The boat is nigh-on 30 feet long – 9.25m, that is – making it a practical size for Kiwis who want a bit of performance and some cruising comfort that will still fit in an affordable marina berth. Weston sees it racing against such stalwarts as the Young 88, although with its retractable prod and asymmetric gennaker, there’s a lot more zig-zagging (and excitement) to be had going downwind.
The cockpit is large and slightly V-shaped, narrowing from the wide, open transom forward to the cabin. Those bright green twin wheels are placed on angled pedestals well aft, leaving the cockpit nice and open.
If sailing shorthanded, or you just need a spare hand, the wheels can be locked off with a knob in the centre, or there’s the option of what Weston refers to as an “extra crew member”: the autopilot, handily positioned right in front of the starboard wheel. This can be deployed at the touch of a button and did an excellent job of keeping us on course.
Controls for the small but perfectly formed Volvo D1-20 18hp diesel (easily accessed beneath the companionway steps) are also to hand at the starboard wheel. There’s a B&G flat-screen at each wheel on which to run a chart-plotter or display technical info, as well a pair of digital instruments forward of the companionway for heads-up display.
The traveller runs across right in front of the wheels, in a shallow trough, with cleats each side for this and the mainsheet, making for easy access when sailing short-handed. There are two pairs of Harken S35 self-tailing winches: a pair of primaries on the cockpit coaming and a further two on the cabintop for control lines.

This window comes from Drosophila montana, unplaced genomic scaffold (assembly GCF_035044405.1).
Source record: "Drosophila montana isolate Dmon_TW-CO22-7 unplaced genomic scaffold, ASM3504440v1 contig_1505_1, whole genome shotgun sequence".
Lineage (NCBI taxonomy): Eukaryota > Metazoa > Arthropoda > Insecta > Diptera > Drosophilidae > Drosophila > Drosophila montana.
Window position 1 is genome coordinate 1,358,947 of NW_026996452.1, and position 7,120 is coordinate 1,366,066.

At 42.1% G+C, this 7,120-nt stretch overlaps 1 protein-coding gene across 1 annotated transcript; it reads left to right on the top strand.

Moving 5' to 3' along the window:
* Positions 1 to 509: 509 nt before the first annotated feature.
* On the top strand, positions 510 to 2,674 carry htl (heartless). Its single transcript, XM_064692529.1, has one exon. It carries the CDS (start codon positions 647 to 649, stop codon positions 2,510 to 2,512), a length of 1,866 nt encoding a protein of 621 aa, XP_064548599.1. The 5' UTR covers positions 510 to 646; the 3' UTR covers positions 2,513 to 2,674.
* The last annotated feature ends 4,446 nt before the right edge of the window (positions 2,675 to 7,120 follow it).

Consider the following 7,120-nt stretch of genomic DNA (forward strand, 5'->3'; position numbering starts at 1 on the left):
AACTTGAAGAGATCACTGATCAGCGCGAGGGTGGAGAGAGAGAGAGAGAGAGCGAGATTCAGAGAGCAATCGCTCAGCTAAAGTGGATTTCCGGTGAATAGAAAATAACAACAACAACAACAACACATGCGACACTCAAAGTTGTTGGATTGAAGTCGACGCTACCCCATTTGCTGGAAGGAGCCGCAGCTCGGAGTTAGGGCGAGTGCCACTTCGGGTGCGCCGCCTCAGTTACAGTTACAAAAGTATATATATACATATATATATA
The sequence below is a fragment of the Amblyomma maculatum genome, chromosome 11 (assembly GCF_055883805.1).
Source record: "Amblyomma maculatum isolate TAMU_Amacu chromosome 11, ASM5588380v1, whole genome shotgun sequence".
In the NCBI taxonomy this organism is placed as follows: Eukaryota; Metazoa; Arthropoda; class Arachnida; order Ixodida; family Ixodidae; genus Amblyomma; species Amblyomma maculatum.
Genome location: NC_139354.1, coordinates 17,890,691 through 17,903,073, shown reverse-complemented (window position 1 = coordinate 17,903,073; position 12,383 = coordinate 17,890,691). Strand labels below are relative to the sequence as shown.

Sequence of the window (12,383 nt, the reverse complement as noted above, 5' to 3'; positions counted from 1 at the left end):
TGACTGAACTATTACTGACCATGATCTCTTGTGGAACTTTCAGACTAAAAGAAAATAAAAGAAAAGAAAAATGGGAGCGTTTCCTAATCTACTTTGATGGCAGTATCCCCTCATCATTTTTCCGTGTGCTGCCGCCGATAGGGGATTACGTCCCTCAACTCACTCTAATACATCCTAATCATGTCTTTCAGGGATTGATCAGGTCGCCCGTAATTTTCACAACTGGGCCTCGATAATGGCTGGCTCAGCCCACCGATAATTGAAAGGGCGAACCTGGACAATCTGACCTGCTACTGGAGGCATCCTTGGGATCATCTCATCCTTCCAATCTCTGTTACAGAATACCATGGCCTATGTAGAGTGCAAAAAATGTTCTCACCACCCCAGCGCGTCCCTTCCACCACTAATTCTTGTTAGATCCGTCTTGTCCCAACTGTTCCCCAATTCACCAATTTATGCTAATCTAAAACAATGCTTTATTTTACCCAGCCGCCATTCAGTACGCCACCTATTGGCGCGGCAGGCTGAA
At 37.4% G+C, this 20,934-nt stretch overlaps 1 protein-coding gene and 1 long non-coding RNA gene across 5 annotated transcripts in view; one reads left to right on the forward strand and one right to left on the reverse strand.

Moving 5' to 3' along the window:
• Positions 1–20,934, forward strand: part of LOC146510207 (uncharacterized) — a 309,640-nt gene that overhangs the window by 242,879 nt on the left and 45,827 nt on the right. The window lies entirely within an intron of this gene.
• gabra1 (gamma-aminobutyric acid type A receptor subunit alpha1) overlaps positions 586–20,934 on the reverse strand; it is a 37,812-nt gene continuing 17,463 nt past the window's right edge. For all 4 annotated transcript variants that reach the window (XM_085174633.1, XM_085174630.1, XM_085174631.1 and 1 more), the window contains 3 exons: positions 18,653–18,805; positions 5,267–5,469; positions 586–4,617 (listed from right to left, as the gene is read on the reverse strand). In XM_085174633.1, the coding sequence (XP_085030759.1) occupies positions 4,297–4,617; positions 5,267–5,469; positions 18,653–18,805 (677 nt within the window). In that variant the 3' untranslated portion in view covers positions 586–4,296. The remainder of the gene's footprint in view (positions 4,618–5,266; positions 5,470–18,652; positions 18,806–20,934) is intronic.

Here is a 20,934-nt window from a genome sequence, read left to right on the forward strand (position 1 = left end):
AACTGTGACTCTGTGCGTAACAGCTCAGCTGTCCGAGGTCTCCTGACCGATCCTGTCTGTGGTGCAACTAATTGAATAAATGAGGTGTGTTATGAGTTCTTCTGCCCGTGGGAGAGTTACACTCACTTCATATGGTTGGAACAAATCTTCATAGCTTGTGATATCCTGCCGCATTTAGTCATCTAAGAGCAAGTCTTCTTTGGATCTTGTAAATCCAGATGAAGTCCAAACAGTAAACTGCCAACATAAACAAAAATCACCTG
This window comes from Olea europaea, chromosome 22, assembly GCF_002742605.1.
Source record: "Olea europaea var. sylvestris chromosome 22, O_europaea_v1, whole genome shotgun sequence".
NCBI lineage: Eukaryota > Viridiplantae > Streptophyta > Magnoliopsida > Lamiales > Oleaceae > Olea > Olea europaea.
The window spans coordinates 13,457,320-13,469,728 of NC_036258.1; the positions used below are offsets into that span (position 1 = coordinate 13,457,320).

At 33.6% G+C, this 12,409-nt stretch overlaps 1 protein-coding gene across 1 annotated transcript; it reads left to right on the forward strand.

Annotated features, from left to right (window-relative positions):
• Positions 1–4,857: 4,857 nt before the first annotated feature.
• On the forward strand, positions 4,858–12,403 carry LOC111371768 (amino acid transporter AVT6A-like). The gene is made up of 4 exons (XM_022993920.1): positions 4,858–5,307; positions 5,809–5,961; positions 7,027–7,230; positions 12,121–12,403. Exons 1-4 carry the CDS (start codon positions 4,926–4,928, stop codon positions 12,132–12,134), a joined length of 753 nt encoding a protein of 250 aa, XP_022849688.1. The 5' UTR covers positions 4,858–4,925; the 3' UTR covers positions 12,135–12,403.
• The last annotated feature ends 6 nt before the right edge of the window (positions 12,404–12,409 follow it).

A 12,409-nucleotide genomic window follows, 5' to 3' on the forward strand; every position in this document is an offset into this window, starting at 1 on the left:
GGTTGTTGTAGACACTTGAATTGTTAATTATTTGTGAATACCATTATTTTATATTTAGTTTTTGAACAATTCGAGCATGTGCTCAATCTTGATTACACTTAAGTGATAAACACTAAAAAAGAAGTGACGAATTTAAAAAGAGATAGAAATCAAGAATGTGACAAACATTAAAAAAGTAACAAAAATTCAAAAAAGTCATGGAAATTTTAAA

The boat has a single Dyneema backstay – with, in this case, some modifications from the
standard. Because Weston has gone for a squaretop main – he says he was only going to have a 450mm top, but Dodson talked him into 800mm – the backstay has to run from a ‘wand’ at the
top of the mast. Weston says this has created the need for another crew position – a wand trimmer, who they nickname ‘the witch’ – to adjust the backstay when tacking or gybing so it doesn’t catch the top of the main.
There is plenty of room to manoeuvre in the cockpit, and the seats have a big groove in them to make it easier to balance on the coaming when the boat is heeled. Because the traveller is quite well aft, there is ample space to sit around and socialise when not in race-mode, too.
The side-decks are wide, with an angled panel against the cabin topsides so it’s easy to go forward when the boat is heeled. There’s an anchor locker right forward, and the boat has an extendable carbon prod (which Weston plans to make longer) for running asymmetrics downwind.
Down below there’s a slightly unconventional layout which makes good use of the available space. At the bottom of the companionway steps to port is a small galley, with a two-burner cooker, sink and top-accessed chiller, while to starboard is the nav station.
There is just the one quarterberth cabin aft, to port – a large double – while on the other side is the head and shower, with a large storage space behind it where wet sheets and gear can be hung to dry and drain (the rest of the space on this side is taken up by a very deep storage locker for fenders and so on, accessed through the starboard cockpit seat).